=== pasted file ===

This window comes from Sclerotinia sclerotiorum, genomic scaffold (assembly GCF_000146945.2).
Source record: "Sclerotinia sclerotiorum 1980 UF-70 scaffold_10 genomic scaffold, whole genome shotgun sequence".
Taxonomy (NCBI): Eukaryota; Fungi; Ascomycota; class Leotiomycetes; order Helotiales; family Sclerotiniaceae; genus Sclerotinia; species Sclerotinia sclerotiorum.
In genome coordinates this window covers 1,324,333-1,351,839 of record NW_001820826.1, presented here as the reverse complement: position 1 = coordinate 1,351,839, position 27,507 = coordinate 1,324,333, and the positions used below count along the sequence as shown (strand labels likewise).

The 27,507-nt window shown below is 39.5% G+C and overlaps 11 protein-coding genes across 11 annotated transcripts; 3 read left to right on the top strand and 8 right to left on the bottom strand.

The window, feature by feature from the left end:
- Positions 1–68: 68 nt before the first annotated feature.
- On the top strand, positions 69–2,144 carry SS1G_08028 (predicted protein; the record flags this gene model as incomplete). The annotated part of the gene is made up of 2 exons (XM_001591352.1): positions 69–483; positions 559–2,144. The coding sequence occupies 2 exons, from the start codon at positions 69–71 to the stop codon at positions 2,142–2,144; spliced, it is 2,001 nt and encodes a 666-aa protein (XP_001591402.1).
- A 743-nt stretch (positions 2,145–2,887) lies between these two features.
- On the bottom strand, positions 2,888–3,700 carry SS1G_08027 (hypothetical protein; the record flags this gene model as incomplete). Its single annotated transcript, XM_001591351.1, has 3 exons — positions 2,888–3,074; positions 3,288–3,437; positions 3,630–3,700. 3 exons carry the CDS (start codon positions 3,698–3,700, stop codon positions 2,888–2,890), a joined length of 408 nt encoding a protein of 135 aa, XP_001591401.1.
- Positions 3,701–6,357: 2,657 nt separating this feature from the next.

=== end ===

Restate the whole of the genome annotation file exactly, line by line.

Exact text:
This window comes from Sclerotinia sclerotiorum, genomic scaffold (assembly GCF_000146945.2).
Source record: "Sclerotinia sclerotiorum 1980 UF-70 scaffold_10 genomic scaffold, whole genome shotgun sequence".
Taxonomy (NCBI): Eukaryota; Fungi; Ascomycota; class Leotiomycetes; order Helotiales; family Sclerotiniaceae; genus Sclerotinia; species Sclerotinia sclerotiorum.
In genome coordinates this window covers 1,324,333-1,351,839 of record NW_001820826.1, presented here as the reverse complement: position 1 = coordinate 1,351,839, position 27,507 = coordinate 1,324,333, and the positions used below count along the sequence as shown (strand labels likewise).

The 27,507-nt window shown below is 39.5% G+C and overlaps 11 protein-coding genes across 11 annotated transcripts; 3 read left to right on the top strand and 8 right to left on the bottom strand.

The window, feature by feature from the left end:
- Positions 1–68: 68 nt before the first annotated feature.
- On the top strand, positions 69–2,144 carry SS1G_08028 (predicted protein; the record flags this gene model as incomplete). The annotated part of the gene is made up of 2 exons (XM_001591352.1): positions 69–483; positions 559–2,144. The coding sequence occupies 2 exons, from the start codon at positions 69–71 to the stop codon at positions 2,142–2,144; spliced, it is 2,001 nt and encodes a 666-aa protein (XP_001591402.1).
- A 743-nt stretch (positions 2,145–2,887) lies between these two features.
- On the bottom strand, positions 2,888–3,700 carry SS1G_08027 (hypothetical protein; the record flags this gene model as incomplete). Its single annotated transcript, XM_001591351.1, has 3 exons — positions 2,888–3,074; positions 3,288–3,437; positions 3,630–3,700. 3 exons carry the CDS (start codon positions 3,698–3,700, stop codon positions 2,888–2,890), a joined length of 408 nt encoding a protein of 135 aa, XP_001591401.1.
- Positions 3,701–6,357: 2,657 nt separating this feature from the next.